1. Use incentive dollars to instead back local business hubs and networks that are focused on place, health and equity. These systems of support for locally owned businesses nurture local supply chains, enable peers to support each other, and foster the kind of collaboration necessary to make local food distribution viable or renewable energy locally affordable.
2. Re-direct corporate subsidies to organizations that provide technical assistance to micro enterprises. Groups like Rising Tide Capital are adept at strengthening these businesses to create jobs, and they generate nearly $4 in economic impact for every $1 invested. The Association for Enterprise Opportunity has shown that if just one in three microenterprises was strengthened to hire a single employee, the US would be at full employment.
3. Invest in shared infrastructure for local "economies of scale." For example, a foundation in Maine invested in a local grain mill, providing needed processing that made the resurgence of regional grain farmers viable.
4. Purchase land for the community. Agricultural and community land trusts preserve affordability for residents, farmers, and local business owners in contrast to speculative gentrification. Use land banks to bring vacant and blighted lots under the control of a public authority to redevelop the land for productive uses.
5. Support the creation of worker owned businesses, and support larger businesses, particularly those going through founder transitions, to become employee owned through ESOPs. Businesses from Dansko to Eileen Fisher to New Belgium Brewery have traveled this path in recent years. Said New Belgium CEO Kim Jordan, "One of the things that we think is a big societal issue is this widening gap between the haves and the have-nots. And we realized that we had an opportunity to support people owning something that was increasing in value. Shared equity has been an incredibly powerful engine for us."

Weyland versus Duggins on two-way property development.

Photo credit: Broken Sidewalk.

Broken Sidewalk tells the story of developer Bill Weyland's latest Louisville rehab project.

City Properties Group is planning to converting the 125-year-old Louisville Chemical Building on the northeast corner of Jefferson Street and Hancock Street into a mixed-use complex of apartments and retail ...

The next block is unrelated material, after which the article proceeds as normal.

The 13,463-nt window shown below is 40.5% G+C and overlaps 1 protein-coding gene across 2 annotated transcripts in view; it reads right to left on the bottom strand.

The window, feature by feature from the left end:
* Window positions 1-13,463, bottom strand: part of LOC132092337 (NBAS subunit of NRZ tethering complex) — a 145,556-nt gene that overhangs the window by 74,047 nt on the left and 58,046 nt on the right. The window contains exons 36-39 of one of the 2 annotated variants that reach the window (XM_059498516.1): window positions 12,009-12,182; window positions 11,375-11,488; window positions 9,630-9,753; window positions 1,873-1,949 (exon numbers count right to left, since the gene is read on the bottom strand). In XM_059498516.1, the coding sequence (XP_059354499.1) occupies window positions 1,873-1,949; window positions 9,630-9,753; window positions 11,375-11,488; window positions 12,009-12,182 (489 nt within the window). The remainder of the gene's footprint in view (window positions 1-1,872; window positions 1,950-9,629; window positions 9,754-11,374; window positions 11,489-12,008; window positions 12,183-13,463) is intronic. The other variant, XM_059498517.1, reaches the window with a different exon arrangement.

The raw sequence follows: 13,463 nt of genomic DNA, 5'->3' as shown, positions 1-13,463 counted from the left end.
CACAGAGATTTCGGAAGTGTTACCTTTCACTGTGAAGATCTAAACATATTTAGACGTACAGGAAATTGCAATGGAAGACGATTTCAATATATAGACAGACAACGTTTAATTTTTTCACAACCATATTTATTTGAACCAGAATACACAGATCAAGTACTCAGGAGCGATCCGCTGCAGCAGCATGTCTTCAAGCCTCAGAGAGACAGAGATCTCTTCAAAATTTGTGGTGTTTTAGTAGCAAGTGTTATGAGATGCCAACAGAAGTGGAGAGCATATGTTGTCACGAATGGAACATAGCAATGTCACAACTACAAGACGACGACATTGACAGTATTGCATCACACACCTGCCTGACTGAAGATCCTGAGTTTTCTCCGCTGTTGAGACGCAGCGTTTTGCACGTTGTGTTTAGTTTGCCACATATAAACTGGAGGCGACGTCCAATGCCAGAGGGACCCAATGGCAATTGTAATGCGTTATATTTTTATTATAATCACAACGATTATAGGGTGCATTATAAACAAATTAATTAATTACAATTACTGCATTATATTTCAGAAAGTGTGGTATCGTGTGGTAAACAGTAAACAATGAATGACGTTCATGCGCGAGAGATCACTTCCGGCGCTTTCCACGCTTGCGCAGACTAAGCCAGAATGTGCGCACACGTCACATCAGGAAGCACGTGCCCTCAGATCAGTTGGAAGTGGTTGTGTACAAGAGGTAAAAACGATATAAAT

... Weyland is the right fit for this rehab project—he’s probably renovated more old buildings in and around Downtown than anyone else. His most notable projects include the Henry Clay, the Guthrie-Coke Building on Fourth, the Whiskey Row Lofts, and the Glassworks Building. Like these other historic renovations, Weyland plans to help fund his latest project using historic tax credits.

In at least one significant way, Weyland's checklist of necessary preconditions for success differs from those blithely discarded by Jeff Gahan during the run-up to corporate welfare for Flaherty-Collins and its subsidized construction of "luxury" apartments at the former Coyle site in New Albany.

“Jefferson Street needs to be two-way,” Weyland said. The five- to six-lane one-way road behaves more like a superhighway that results in dangerous conditions for all road users. Just last month, two motorists collided at Campbell Street, sending their cars into an uncontrolled spiral that hit a 160-year-old townhouse and causing its eventual demolition.

Insider Louisville heard Weyland make the very same point.

“Everything works in concert with each other,” Weyland told IL. “As we get more residents, there will be additional opportunities for restaurants and retail.” One hindrance, however, could be Jefferson Street, he said. The street needs to be turned into a two-way road, providing people easier access to Liberty Green and the medical district and making it safer by slowing vehicles.

“It is critical from my standpoint,” Weyland said.

In the beginning Flaherty and Collins made similar noises, to the effect that the firm would "prefer" to see Spring and Elm functioning as two-way streets, because a proper street grid would support their investment in luxury housing, not hinder it -- as truck-choked, one-way interstate traffic tends to do.

But just as quickly, New Albany's economic dishevelment czar made it clear that Flaherty and Collins was perfectly content to accept massive public monetary lubricants with or without a rational street grid. It's easy to imagine the back alley conversation:

Flaherty and Collins: Listen, hayseeds, these things work better with the correct infrastructure.

Duggins: Do you want this pile of money, or not? By the way, the slot for Gahan campaign donations can be found in my right rear pocket.

Our reigning suburban-thinkers? They're not finished yet.

Friday, November 20, 2015

Conservatives to Padgett: "The heaviest road users are the ones who get the biggest subsidies."

Narcissus, still gazing at that pesky erection.

Wanna know what's really funny?